8 questions to Randolph, well drilling technician

For almost 2 years, Randolph has been working at LIFE ONG as a technical coordinator and technical referent for “water and sanitation” projects. Her role? Support our local partners in the field in carrying out their drilling.

While technique is at the heart of his work, he does not forget the most important thing: the human being. Today, he agreed to answer the 8 questions you are asking yourself.

1. How do you find out about the water needs of a particular village?

Each country has a different context. But the common point is that our local partners have community relays. That is to say, people who are in constant contact with the community. The latter know the terrain and the context well, they have feedback from villages facing water problems. So there is a feedback flow that takes place. We also rely on village chiefs.


The local partner and community relays are important links in the chain because it is through them that all requests go through. He is as close as possible to the beneficiary populations and is therefore in the best position to ascertain their real needs.

2. How does the process take place following a request to drill a well?

As soon as a well request is formulated, a process is initiated with the local partner. A procedure booklet is then sent to him including a diagnostic sheet corresponding to a prospecting mission in the field called “exploratory mission”. From this will follow other phases related to land ownership issues, the number of people helped, etc...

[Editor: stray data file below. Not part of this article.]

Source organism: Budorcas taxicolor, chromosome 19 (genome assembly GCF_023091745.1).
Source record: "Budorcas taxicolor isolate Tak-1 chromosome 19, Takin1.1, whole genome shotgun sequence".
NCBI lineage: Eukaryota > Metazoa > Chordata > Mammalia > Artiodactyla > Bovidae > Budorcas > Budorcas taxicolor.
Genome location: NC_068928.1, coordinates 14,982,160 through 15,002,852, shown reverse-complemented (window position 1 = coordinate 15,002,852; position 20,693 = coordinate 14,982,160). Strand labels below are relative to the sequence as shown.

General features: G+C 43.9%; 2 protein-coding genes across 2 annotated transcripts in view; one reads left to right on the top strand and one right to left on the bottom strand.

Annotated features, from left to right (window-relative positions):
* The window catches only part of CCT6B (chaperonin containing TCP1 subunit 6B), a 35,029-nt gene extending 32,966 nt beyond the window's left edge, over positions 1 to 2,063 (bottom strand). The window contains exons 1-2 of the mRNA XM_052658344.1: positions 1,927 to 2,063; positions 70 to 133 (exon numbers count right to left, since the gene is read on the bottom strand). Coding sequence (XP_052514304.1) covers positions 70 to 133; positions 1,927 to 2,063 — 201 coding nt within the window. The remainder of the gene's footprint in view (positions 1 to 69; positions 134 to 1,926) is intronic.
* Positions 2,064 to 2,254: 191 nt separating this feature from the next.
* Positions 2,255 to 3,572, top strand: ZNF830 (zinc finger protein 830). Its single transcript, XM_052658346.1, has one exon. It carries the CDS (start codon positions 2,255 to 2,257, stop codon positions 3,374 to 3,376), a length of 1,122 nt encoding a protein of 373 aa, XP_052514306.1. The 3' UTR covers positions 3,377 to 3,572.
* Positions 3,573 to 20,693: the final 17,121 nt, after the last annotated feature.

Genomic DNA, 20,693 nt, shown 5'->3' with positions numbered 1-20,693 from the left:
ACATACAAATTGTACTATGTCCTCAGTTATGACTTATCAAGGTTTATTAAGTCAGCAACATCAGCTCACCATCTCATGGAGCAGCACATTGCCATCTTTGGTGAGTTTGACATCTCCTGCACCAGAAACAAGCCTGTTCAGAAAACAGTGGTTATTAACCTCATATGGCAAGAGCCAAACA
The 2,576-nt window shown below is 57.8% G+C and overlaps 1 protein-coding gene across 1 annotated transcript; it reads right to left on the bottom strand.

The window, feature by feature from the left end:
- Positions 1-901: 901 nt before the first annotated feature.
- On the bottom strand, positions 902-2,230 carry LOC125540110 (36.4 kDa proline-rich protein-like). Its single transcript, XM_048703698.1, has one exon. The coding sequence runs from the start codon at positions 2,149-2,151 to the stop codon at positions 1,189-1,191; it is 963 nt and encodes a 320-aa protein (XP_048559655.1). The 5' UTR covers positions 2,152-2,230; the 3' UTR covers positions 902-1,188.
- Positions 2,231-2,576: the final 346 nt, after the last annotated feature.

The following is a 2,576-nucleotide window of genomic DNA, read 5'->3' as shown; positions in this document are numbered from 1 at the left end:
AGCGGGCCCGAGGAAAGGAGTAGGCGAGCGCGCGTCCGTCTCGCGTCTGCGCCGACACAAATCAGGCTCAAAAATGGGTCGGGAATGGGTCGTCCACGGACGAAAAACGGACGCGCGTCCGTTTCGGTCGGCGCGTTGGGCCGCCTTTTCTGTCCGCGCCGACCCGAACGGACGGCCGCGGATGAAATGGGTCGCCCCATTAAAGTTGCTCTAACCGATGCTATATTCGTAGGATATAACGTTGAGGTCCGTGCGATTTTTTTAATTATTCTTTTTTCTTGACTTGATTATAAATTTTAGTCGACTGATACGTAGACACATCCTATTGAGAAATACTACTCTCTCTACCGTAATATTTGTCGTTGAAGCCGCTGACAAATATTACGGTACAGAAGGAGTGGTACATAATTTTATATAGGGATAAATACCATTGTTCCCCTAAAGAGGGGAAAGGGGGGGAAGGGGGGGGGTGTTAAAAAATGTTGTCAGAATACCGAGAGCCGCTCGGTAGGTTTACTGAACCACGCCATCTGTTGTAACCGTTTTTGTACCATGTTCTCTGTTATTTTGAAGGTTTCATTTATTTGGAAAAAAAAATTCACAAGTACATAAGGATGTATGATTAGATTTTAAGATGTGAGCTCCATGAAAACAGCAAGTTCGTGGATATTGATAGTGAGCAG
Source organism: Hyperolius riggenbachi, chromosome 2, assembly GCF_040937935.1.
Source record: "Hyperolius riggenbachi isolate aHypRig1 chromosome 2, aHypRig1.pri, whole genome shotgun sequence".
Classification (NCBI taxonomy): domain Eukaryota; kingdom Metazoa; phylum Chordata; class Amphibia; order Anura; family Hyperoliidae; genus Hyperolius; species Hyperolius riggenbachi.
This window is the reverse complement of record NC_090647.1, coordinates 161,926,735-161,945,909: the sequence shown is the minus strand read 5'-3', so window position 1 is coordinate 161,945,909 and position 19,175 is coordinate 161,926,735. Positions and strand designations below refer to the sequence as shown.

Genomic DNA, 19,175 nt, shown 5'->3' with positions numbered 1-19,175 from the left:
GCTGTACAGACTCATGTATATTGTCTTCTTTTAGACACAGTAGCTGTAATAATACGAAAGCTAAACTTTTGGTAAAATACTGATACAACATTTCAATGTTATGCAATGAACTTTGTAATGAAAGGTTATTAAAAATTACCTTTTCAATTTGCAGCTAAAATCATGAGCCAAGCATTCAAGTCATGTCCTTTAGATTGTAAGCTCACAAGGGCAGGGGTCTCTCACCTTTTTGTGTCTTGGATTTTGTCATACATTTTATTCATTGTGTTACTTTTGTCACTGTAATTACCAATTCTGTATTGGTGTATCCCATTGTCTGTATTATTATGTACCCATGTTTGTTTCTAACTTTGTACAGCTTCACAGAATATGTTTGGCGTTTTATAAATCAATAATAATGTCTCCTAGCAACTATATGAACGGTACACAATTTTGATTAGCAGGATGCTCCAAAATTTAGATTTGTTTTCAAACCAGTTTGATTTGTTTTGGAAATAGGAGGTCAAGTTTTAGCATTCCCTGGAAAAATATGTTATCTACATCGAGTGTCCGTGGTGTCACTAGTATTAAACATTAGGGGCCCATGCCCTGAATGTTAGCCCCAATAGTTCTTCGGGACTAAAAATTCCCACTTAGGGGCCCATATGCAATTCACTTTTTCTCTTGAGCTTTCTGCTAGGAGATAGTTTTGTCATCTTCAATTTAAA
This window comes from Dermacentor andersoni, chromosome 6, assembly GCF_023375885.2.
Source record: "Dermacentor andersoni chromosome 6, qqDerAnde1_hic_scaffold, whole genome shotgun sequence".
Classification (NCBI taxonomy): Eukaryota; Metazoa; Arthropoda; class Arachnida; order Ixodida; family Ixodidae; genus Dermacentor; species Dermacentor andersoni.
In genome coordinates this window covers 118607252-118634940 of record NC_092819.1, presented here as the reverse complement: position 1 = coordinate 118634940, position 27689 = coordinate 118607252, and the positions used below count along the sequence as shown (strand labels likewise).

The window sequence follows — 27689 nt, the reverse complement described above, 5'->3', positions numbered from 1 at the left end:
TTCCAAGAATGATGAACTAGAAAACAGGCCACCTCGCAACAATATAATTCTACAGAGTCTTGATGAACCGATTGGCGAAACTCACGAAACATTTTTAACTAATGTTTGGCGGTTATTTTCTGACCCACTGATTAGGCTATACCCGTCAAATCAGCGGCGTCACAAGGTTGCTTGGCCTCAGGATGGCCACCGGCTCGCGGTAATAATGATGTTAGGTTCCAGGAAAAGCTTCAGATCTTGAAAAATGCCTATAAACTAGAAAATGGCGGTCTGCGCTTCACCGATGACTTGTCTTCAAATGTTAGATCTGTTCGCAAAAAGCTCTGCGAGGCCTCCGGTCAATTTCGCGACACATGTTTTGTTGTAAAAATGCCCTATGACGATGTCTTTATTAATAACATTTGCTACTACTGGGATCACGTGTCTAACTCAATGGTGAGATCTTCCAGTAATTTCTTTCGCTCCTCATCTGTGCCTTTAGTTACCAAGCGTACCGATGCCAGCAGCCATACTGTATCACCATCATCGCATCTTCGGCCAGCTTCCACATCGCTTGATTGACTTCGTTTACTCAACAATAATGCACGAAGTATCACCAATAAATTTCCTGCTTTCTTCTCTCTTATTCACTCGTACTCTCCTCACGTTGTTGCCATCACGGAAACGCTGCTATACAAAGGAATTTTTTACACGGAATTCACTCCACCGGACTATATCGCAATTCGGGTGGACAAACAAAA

Following the issuance of the field diagnosis by our local partner, the members of the project division are taking action to read and study the various diagnoses in progress in this area.

After receiving and validating all the documents necessary for the launch of the requested works, the project division ensures the regular monitoring of the works, compliance with the conditions notified in the specifications as well as compliance with the deadlines established in advance until the structures are delivered in due form. Once the form is validated, there is something very important as well. The response is transmitted up to the level of the beneficiaries. The idea is to ensure that they accept the creation of the project in order to ensure its smooth running.

3. What type of relationship do you have with your local partners?

For many years, we have worked hand in hand with our partners and we make it a point of honor to stimulate the local economy in this way. Over time, a relationship of trust is established between them and us. A partner that can be described as reliable is the result of many years of collaboration.

Our partnership is collaborative. Each party brings its expertise. At all stages of the project, from design to implementation, and even to audit, there are three actors: LIFE, the partners and the beneficiaries.

When we are in the field, it is also important for us, if we see that this is necessary, to train the teams on site, in order to provide them with all the necessary skills.

We work with humans. The human side is very important in this type of collaboration. Once again, we are only there to support them in setting up their project.

4. What are the key parameters for the successful implementation of a water project?

In my opinion, there are two, and they are very important: awareness and community outreach. We explain the project to the beneficiaries and their involvement. To ensure the success of the project, it must be accepted. This is what guarantees its sustainability and its impact on the lives of beneficiaries.